Expressions used in Everyday Spoken English in Social and Professional contexts

a running start

a running start
1) begin something with an advantage over other people
  • How to MemorizePopularity MediumProfessional MediumSocial
    • get/have/be given a running start
  • Analysis
    If someone or something has a 'running start' they begin with an advantage. You might hear this used when talking about social issues: "Children who eat breakfast each day have a running start when it comes to paying attention in the classroom." It can be used in sport: "Number 14 is off to a running start." Or it can be used to talk about professional advantages: "This candidate has the right qualifications for the role, so in my books, he is off to a running start for the position."
  • Social Examples (Advance)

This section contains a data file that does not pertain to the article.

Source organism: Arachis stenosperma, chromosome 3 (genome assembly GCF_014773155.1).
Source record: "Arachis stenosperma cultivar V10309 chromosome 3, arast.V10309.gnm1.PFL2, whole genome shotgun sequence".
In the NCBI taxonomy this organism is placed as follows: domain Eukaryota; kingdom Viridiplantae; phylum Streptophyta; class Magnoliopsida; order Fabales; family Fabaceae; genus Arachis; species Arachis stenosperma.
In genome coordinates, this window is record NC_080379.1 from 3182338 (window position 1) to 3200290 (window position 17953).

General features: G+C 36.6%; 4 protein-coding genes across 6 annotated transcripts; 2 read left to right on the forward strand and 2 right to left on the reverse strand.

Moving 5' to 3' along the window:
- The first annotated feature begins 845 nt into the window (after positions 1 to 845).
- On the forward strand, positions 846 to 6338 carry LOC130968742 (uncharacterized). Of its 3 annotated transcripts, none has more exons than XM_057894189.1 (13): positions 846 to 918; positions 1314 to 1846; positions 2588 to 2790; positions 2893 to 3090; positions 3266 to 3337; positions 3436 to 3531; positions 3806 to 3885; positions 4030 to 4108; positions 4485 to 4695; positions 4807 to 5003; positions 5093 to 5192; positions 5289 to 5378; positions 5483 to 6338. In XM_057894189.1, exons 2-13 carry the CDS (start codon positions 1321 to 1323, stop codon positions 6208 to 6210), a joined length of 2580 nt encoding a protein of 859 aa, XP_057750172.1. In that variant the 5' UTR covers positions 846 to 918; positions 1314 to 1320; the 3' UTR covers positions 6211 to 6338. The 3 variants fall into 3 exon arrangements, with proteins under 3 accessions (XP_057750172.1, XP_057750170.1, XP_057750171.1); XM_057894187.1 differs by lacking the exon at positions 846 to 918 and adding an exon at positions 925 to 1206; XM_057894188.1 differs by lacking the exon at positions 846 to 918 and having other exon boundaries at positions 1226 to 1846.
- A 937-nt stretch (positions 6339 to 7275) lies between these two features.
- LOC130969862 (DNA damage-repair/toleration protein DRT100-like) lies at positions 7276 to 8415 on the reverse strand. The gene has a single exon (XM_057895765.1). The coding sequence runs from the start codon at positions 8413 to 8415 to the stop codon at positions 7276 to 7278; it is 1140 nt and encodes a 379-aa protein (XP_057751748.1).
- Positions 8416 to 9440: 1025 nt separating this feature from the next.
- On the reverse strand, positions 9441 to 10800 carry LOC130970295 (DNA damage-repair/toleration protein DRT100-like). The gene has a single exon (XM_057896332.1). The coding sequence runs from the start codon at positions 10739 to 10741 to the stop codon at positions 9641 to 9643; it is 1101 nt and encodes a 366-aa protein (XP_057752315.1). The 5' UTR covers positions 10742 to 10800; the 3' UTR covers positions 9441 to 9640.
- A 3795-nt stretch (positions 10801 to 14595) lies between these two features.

1. We were given a running start on the project because we were finished with our other assignments.
    2. Right away, the team was off to a running start because of their combined knowledge on the chosen topic.
  • Professional Examples (Basic)
    1. The first-quarter figures are in, and things are looking good. We're off to a running start with this product.
    2. Our onboarding process is designed to get new employees off to running start as quickly as possible.
  • Further Suggestions
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